“Crime fiction set in India has the potential to showcase Indian diversity in a way that has not been attempted before, moving away from both an overly romanticised image of Hindi films and a cesspool of terrible, misogynistic characters,” says Kaushiki Sanyal, CEO of CPL India and an avid reader of these books.
Atlanta-based psychologist Ifetayo Ojelade writes about Nagendra’s work: “I spend my days dealing with trauma survivors, much of which has a historical, economic, and cultural component. Reading stories written by BIPOC authors is my primary escape. Dr Nagendra’s books are so refreshing because they don’t fall into basic western stereotypes about India and don’t pathologise the experiences of Indian people.” Nagendra’s books are cosy and intimate, highlighting the strong bond between a woman in 1920s Bangalore and her husband while she goes around solving mysteries — all this while navigating growing unrest and a desire for independence.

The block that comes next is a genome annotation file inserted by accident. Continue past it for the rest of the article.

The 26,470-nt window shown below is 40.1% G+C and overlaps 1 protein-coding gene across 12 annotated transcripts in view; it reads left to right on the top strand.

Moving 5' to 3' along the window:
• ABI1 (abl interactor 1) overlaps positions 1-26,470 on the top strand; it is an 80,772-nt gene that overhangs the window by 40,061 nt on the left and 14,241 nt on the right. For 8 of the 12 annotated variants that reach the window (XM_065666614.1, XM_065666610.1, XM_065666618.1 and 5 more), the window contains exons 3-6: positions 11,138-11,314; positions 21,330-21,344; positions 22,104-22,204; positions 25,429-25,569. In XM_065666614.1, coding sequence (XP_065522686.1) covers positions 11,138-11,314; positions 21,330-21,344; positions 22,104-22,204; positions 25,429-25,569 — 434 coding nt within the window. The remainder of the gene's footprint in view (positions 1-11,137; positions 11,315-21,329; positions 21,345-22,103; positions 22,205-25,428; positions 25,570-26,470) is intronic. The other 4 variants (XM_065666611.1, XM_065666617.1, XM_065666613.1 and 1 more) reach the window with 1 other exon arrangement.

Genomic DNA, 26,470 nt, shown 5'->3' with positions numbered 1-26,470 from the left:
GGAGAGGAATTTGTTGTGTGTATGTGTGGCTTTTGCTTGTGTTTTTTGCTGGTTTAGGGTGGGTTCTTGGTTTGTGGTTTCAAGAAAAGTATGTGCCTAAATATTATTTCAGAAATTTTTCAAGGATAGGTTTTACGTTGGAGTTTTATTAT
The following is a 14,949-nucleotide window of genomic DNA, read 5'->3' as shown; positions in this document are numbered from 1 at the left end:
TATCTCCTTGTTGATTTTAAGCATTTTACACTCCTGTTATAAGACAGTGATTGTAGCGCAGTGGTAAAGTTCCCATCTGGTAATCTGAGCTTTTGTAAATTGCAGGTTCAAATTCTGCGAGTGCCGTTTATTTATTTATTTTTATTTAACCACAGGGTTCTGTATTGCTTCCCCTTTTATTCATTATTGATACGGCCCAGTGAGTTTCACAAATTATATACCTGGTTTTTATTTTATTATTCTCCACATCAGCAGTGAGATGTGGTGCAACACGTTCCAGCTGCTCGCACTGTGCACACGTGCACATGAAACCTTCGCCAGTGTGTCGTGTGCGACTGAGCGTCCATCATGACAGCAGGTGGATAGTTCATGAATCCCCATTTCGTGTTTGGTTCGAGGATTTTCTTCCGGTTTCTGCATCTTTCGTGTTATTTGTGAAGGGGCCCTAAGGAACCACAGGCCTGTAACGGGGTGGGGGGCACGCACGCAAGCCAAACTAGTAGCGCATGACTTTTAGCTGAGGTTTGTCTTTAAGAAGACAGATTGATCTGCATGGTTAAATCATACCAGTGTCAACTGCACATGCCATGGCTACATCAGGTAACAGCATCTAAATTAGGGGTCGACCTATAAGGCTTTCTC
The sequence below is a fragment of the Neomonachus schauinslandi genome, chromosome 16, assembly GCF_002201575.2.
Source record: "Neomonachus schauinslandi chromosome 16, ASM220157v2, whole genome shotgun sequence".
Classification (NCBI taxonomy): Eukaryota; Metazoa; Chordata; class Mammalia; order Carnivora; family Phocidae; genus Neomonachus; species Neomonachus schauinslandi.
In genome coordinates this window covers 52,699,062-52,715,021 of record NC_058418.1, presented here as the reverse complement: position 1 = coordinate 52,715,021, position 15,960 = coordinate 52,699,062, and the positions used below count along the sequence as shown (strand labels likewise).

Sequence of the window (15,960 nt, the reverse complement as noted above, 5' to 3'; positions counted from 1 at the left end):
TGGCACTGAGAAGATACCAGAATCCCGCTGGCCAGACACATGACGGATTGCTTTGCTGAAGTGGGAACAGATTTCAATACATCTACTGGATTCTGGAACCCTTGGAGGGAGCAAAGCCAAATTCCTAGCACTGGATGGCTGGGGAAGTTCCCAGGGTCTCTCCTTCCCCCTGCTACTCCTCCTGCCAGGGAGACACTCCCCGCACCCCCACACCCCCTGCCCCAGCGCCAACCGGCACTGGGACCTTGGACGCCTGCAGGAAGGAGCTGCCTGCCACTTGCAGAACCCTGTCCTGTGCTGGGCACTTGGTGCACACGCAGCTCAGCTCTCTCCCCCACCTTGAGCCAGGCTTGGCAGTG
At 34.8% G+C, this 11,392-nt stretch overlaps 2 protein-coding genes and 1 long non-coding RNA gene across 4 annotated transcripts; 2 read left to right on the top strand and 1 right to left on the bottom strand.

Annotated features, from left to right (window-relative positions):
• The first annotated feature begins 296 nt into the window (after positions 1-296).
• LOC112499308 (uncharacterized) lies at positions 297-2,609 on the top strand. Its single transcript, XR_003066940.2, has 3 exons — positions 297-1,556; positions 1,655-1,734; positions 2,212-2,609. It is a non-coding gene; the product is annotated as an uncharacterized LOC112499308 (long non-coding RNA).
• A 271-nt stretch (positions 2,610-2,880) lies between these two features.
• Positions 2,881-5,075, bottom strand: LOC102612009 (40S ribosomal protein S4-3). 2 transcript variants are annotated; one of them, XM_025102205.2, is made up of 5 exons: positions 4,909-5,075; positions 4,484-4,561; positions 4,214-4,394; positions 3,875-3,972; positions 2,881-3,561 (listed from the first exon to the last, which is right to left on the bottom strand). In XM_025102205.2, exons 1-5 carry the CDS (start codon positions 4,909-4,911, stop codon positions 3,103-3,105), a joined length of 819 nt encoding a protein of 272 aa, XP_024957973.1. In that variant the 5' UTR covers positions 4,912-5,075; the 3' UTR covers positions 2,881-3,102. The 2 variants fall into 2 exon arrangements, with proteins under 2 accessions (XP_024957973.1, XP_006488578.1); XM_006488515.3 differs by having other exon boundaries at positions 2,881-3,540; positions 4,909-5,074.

“We read books about places we’re not familiar with because it’s a way to travel,” says Nagendra. “In the West, there’s a huge interest in trying to understand the experience of the colonised from their lens.”
In showing the world an Indian past that is completely unfamiliar — one where women are lawyers, doctors, spies, murderers and freedom fighters, — books can discuss themes that appeal to larger people. And while history is written by winners, that Indian writers are enjoying their moment in the sun says a lot about where the country stands today. ●